Court Strikes Down Voter ID Law In North Carolina

July 29th 2016

Almie Rose

North Carolina's voting requirements just got a massive change.

The law that required voters to bring photo identification has been criticized for being "regressive and discriminatory," and was struck down by a federal appeals court, according to Politico.

Twitter reactions show people expressing joy.

Many saw the voter ID law as a barrier to voting.

The law was viewed as racially restrictive, in that was "designed to dampen the growing political clout of African American voters, who participated in record numbers in elections in 2008 and 2012" according to The Washington Post.

The decision, handed down by a three-judge panel of the U.S. Court of Appeals for the 4th Circuit, was unanimous.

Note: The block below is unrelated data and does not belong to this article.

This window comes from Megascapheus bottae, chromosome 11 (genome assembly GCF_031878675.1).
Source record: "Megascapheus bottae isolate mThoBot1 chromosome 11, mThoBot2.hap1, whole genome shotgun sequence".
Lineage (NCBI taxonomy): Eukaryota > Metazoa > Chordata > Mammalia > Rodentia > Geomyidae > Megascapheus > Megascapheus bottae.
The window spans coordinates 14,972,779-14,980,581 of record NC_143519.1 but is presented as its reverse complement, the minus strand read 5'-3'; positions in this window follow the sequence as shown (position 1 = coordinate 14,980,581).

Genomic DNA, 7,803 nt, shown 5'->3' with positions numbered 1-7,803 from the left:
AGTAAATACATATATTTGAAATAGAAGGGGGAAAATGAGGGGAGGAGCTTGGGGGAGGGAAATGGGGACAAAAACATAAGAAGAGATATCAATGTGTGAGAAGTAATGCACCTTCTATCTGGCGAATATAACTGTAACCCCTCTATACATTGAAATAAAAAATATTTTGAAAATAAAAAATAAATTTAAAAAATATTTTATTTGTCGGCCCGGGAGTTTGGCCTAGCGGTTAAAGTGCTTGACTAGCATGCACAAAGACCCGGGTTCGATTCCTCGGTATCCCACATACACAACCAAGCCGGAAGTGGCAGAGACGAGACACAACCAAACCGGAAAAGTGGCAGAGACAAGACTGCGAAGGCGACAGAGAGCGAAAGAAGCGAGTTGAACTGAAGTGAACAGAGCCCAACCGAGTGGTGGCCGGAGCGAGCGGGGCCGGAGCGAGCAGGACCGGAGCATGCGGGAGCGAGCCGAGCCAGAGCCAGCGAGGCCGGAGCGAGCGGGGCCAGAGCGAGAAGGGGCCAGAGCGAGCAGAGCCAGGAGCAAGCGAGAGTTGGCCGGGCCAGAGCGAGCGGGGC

North Carolina lawmakers changed voting rules in 2013 following a Supreme Court decision to remove a requirement that certain states with a history of discrimination must have pre-approval to change any voting regulations, The Post reports. Same-day voter registration, along with early voting and out-of-precinct voting, were also eliminated by legislators at the time.

Several groups, organizations and individuals, including the U.S. Justice Department, the state NAACP, League of Women voters and others sued the state in response to the voter ID law.